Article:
Johnathan Brendle wrote from San Diego Comic-Con for Bleeding Cool,
One of the most notable experiences at Comic-Con International in San Diego, California is being in cosplay. I was there for my second year in a row dressed as Spider-Man (with a considerably better quality costume this year than the last). For four days, I didn't just respond to Johnathan; I responded mostly to "Spidey" or "Spider-Man". That was a cool experience where you almost feel like a celebrity! I didn't know whether or not I should be offended that people mostly wanted photos with me when my mask was on. It was a challenge, however. After about thirty seconds, the lenses begin to fog up and you literally cannot see what's in front of you. Lucky for me, they were magnetic lenses in which I could remove or lift up to wipe but that only solved my problem for another thirty seconds.
On the floor, I got a lot of high fives and a lot of people who would look at me and smile. I really felt like Spider-Man, as cheesy as that sounds. Kids left and right wanted a photo with their favorite superhero and that was great! For about five minutes in line for a panel, I had a conversation with a three-year-old boy about Spider-Man. He had a lot of very great questions and I had only hoped my answers were what he was looking for in his role model. Another small kid, not long after that panel was over, asked me to hold his hand as we walked down a set of stairs. It's moments like that where holding your bladder most of the day to avoid re-living the morning struggles of putting on this pretty body glove are so worth it.
Being here with Bleeding Cool made it all the more fitting. I was usually around with my camera, a Canon 60D, and many thought it was merely a prop I was using to pull off this costume. My backpack was not filled with a delicious sandwich and some school books but rather a notepad, pen, and any free comic and posters I could pick up. One of the struggles of being press in costume is that it made running to the other side of the convention for a press room or panel a lot more difficult.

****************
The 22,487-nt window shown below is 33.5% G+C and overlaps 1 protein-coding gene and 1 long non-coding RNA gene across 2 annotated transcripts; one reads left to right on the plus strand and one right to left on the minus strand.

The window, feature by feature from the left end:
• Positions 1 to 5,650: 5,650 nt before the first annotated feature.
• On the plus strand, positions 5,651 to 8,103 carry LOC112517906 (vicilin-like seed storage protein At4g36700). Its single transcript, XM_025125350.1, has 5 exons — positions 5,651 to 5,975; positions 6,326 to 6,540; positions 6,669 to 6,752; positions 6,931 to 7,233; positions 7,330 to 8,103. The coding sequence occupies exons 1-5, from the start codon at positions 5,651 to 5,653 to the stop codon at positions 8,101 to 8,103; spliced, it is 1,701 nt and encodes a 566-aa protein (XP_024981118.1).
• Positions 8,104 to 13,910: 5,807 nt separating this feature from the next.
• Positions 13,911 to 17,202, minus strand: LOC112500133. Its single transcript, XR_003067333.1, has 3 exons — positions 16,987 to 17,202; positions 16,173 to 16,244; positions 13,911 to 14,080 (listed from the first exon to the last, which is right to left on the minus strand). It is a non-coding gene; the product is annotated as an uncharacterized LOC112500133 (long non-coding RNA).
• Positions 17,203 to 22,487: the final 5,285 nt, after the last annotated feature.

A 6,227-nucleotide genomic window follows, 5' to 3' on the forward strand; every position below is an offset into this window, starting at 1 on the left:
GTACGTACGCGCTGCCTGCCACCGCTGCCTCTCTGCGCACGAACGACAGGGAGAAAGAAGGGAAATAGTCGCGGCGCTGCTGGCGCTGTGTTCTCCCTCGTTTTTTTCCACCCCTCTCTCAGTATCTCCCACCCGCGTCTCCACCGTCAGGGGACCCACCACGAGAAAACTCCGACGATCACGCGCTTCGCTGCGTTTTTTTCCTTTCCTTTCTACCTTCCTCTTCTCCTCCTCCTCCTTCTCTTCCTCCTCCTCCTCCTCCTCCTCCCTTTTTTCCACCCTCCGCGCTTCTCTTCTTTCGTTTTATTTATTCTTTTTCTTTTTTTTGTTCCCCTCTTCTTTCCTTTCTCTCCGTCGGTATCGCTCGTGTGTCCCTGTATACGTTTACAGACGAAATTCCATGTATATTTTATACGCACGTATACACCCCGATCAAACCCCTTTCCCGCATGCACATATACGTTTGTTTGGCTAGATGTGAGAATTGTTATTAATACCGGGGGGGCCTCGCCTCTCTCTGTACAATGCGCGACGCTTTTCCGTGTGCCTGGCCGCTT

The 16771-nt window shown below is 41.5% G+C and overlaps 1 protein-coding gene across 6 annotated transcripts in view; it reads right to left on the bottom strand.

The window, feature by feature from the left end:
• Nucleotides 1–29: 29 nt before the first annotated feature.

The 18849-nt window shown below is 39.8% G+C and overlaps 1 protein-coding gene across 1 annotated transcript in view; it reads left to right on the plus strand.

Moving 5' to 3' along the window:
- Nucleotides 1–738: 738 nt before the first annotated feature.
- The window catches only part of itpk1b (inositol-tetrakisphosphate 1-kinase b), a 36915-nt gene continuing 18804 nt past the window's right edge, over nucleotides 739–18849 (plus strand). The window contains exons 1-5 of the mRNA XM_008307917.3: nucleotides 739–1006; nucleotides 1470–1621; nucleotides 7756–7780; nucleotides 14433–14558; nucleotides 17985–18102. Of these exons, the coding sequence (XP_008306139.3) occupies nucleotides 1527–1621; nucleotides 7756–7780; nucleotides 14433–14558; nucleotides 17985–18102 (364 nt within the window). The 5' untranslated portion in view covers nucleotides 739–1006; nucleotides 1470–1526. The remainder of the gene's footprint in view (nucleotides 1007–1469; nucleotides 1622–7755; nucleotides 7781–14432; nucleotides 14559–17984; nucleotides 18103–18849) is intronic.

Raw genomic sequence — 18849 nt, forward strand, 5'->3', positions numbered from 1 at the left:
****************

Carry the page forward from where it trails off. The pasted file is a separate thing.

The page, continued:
Some cool stuff did come out of it, though. While walking back to the convention center from some of the outdoor convention activities like Adult Swim and FX Network, a woman had stopped me and asked if I could hold her pig for a photo. I, of course, obliged as that seemed like the best photo opportunity of my life. I mean Spider-Man and a pig? How many times have I heard the Spider-Pig song from The Simpsons Movie since? Probable 34,708 times, if I had to guess. A couple of hours later, I found myself on the SYFY Network's website for Day 1 Cosplays. Even later, I found myself on the front page for Snapchat's Discovery page where there are feature articles. Overall, a great experience. For someone who would otherwise be sitting at work doing behind the scenes nerdy stuff or teaching people how the Space Shuttle Orbiter worked, I was a celebrity for four days. Looking back, as I did last year too, it really made me feel like I should change careers and just be a full time celebrity. Couldn't find any openings, though. If anyone sees one, let me know.
So, what's next for Spider-Man? If you have heard about the trailer for the new Avengers: Infinity War, you will know that Spider-Man is wearing his new Iron-Spider suit from Tony Stark. Maybe I need to get a new suit for next year! In the meantime, I will probably use my suit for good. Defeating sadness and sorrow and bringing smiles and laughter. I plan on visiting some of the many Children's Hospitals and medical facilities in the Washington DC area. As I learned this week, there's no better feeling than seeing the genuine excitement on one's face when they lay eyes on Spider-Man in the flesh. Sure, I'm not Peter Parker, but that doesn't mean that I cannot be a hero.